Spoilers to follow.

I have been a subscriber to MoviePass, i.e. I have access to unlimited movies in theaters (no more than one movie per day) for 10 bucks a month, since October. So far, Molly’s Game is the only film I’ve made a point of seeing twice.

Molly, played by the exquisite Jessica Chastain, is an Olympic skier for the U.S. women’s team, who, due to an unlucky fall…

Read More > > >

Hopelessly Devoted: Ecclesiastes Chapter Two Verses One Through Three and Verse Eleven

Hopelessly Devoted: Ecclesiastes Chapter Two Verses One Through Three and Verse Eleven

This devotion is for anyone with a case of the Mondays… From The Mockingbird Devotional, today’s entry was written by Todd Brewer:

I thought in my heart, “Come now, I will test you with pleasure to find out what is good.” But that also proved to be meaningless… when I surveyed all that my hands had done and what I had toiled to achieve, everything was meaningless, a chasing after the wind; nothing was gained under the sun. (Ecclesiastes 2:1-3, 11; NIV)

1965 brought “(I Can’t Get No) Satisfaction,” and it seems that the Stones were merely echoing the sentiments of the writer…

Read More > > >

Apparently I Am Not James Bond

Apparently I Am Not James Bond

When I was young I loved action movies. Pierce Brosnan’s James Bond was a focal point of my pre-adolescent years. I owned action movies on VHS, played their corresponding video games, and collected any paraphernalia that I could get my hands on.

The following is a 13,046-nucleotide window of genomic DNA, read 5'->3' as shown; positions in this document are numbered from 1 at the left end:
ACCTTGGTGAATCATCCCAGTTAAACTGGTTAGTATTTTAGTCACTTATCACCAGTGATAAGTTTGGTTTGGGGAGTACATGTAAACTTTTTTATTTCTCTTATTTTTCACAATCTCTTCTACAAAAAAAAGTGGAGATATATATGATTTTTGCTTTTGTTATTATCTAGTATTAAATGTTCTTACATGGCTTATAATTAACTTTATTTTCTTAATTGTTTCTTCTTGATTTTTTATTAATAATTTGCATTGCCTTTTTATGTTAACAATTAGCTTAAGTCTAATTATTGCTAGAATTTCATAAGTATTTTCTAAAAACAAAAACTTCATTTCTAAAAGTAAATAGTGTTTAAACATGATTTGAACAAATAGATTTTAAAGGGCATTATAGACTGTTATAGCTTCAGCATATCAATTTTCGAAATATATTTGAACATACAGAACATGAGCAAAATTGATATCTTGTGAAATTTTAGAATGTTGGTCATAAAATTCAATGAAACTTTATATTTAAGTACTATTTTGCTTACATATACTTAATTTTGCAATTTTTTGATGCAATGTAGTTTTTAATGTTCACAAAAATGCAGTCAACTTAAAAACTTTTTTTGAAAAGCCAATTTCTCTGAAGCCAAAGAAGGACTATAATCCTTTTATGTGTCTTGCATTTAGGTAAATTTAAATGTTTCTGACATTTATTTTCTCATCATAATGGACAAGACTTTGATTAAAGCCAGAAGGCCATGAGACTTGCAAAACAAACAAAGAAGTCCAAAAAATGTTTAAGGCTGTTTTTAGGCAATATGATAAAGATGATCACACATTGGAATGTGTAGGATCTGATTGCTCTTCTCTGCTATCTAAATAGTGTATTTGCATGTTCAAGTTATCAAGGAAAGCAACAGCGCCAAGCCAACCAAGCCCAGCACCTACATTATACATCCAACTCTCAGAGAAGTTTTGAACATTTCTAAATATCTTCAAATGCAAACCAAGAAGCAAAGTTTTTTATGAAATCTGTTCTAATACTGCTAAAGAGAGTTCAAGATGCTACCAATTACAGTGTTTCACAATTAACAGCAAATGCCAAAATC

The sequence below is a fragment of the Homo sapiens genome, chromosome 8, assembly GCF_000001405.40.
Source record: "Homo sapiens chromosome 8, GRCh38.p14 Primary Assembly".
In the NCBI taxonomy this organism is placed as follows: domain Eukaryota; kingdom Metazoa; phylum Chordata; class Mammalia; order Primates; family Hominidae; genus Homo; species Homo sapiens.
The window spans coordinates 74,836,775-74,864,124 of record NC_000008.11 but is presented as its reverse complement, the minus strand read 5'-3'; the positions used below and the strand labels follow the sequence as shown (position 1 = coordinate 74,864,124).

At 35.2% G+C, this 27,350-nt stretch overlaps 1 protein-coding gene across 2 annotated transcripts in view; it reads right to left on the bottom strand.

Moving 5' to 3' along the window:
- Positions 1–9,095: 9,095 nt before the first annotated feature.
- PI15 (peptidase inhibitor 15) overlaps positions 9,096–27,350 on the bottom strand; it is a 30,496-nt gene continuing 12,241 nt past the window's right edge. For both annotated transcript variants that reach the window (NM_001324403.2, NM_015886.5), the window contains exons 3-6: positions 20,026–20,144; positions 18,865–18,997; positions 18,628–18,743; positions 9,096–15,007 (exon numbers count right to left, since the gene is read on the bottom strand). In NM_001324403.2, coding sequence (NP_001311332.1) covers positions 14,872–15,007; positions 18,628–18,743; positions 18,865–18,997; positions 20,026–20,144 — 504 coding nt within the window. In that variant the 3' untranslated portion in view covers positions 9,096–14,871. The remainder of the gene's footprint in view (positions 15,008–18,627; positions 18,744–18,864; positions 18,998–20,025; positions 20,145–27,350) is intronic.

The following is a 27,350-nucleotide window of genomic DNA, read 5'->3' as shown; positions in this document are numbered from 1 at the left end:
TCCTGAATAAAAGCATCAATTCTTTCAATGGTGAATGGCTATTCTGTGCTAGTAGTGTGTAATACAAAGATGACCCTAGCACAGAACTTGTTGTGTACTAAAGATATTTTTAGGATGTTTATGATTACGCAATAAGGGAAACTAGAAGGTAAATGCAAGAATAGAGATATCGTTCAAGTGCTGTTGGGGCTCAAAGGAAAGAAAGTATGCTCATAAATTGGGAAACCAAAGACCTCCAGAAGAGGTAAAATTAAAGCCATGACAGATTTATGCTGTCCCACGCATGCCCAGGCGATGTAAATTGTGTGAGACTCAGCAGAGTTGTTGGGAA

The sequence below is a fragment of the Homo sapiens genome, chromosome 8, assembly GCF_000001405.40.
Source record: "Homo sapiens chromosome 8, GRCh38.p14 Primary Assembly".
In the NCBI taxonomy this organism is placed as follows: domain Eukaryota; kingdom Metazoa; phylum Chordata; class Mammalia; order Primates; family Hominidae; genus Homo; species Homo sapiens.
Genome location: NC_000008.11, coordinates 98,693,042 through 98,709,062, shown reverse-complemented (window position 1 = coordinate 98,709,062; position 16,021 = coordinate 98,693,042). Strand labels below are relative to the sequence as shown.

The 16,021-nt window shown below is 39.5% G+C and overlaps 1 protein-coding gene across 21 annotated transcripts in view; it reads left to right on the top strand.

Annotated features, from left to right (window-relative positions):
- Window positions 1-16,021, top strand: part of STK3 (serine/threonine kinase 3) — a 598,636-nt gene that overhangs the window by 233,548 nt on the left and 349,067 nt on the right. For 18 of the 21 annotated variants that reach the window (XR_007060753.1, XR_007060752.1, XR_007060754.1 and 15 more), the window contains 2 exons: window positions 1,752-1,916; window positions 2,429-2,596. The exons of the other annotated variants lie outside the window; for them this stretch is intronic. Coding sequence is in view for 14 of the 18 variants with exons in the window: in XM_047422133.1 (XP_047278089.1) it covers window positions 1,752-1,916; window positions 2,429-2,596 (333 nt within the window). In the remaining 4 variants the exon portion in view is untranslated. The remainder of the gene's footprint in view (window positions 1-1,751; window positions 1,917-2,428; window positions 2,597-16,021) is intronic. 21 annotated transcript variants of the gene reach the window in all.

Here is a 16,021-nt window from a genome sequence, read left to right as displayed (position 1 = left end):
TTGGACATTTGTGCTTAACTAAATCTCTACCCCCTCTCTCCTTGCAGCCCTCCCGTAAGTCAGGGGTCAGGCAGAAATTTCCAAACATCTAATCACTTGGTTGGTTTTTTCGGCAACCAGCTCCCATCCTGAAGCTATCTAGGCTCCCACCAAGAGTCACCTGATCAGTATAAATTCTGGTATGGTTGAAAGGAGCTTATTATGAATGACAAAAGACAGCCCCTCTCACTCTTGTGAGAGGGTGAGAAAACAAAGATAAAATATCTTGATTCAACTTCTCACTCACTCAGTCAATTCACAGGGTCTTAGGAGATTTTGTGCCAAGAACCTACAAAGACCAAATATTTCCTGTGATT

On leaving the theater, after seeing the newest action thriller, the world seemed different. Everything seemed charged with energy as I snuck down the movie theater hall and peered around the corner into the lobby, mindful that the assassins or rogue state military personnel could be attacked at any moment. I remember riding in the middle seat of my…

Read More > > >

The Stories We Tell

The Stories We Tell

For Valentine’s Day this year, my husband Jason and I opted out of the traditional romantic candlelit dinner scenario and, instead, took a too-seldom trip to the movie theater to see Black Panther. As with Wonder Woman before it, I had high expectations due to pre-release buzz surrounding the film. Also, I was just excited to watch something that wasn’t animated (PJ Masks, I’m looking at you).

A spate of recent movies and TV shows, including the aforementioned, has stepped intentionally into the arena of untold or undertold-as-yet stories, narratives in which the main characters occupy a group that has…

Read More > > >

Everything I Never Learned from Seinfeld – David Zahl